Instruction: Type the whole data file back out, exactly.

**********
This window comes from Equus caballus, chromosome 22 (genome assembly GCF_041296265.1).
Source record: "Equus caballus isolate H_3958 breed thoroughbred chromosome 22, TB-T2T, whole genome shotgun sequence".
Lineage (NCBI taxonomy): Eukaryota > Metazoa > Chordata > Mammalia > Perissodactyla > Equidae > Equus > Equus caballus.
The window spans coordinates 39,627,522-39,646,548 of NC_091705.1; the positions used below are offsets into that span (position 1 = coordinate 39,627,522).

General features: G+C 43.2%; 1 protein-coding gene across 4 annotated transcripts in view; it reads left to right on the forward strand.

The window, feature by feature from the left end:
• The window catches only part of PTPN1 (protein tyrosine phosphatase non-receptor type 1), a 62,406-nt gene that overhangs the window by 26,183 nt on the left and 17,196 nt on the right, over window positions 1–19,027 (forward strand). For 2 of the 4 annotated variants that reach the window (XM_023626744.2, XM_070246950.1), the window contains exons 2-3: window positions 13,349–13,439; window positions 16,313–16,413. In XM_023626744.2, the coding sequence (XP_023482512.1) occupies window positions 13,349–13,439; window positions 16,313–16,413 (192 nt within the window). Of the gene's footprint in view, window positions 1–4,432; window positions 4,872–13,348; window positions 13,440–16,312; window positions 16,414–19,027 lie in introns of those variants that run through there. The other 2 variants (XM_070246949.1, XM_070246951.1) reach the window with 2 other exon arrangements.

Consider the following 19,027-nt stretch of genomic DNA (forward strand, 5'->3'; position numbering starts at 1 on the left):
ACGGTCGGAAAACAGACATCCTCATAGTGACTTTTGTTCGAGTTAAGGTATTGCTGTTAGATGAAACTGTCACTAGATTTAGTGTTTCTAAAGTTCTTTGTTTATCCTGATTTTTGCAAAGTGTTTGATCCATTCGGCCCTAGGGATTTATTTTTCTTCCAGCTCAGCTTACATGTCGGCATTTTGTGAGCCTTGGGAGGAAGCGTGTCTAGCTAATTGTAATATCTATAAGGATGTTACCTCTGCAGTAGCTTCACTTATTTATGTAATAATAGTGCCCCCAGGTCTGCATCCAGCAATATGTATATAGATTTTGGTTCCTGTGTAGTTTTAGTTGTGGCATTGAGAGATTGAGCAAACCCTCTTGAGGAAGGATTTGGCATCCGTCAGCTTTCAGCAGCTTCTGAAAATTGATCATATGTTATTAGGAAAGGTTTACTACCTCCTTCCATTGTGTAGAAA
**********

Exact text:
This window comes from Equus caballus, chromosome 22 (genome assembly GCF_041296265.1).
Source record: "Equus caballus isolate H_3958 breed thoroughbred chromosome 22, TB-T2T, whole genome shotgun sequence".
Lineage (NCBI taxonomy): Eukaryota > Metazoa > Chordata > Mammalia > Perissodactyla > Equidae > Equus > Equus caballus.
The window spans coordinates 39,627,522-39,646,548 of NC_091705.1; the positions used below are offsets into that span (position 1 = coordinate 39,627,522).

General features: G+C 43.2%; 1 protein-coding gene across 4 annotated transcripts in view; it reads left to right on the forward strand.

The window, feature by feature from the left end:
• The window catches only part of PTPN1 (protein tyrosine phosphatase non-receptor type 1), a 62,406-nt gene that overhangs the window by 26,183 nt on the left and 17,196 nt on the right, over window positions 1–19,027 (forward strand). For 2 of the 4 annotated variants that reach the window (XM_023626744.2, XM_070246950.1), the window contains exons 2-3: window positions 13,349–13,439; window positions 16,313–16,413. In XM_023626744.2, the coding sequence (XP_023482512.1) occupies window positions 13,349–13,439; window positions 16,313–16,413 (192 nt within the window). Of the gene's footprint in view, window positions 1–4,432; window positions 4,872–13,348; window positions 13,440–16,312; window positions 16,414–19,027 lie in introns of those variants that run through there. The other 2 variants (XM_070246949.1, XM_070246951.1) reach the window with 2 other exon arrangements.

Consider the following 19,027-nt stretch of genomic DNA (forward strand, 5'->3'; position numbering starts at 1 on the left):
ACGGTCGGAAAACAGACATCCTCATAGTGACTTTTGTTCGAGTTAAGGTATTGCTGTTAGATGAAACTGTCACTAGATTTAGTGTTTCTAAAGTTCTTTGTTTATCCTGATTTTTGCAAAGTGTTTGATCCATTCGGCCCTAGGGATTTATTTTTCTTCCAGCTCAGCTTACATGTCGGCATTTTGTGAGCCTTGGGAGGAAGCGTGTCTAGCTAATTGTAATATCTATAAGGATGTTACCTCTGCAGTAGCTTCACTTATTTATGTAATAATAGTGCCCCCAGGTCTGCATCCAGCAATATGTATATAGATTTTGGTTCCTGTGTAGTTTTAGTTGTGGCATTGAGAGATTGAGCAAACCCTCTTGAGGAAGGATTTGGCATCCGTCAGCTTTCAGCAGCTTCTGAAAATTGATCATATGTTATTAGGAAAGGTTTACTACCTCCTTCCATTGTGTAGAAA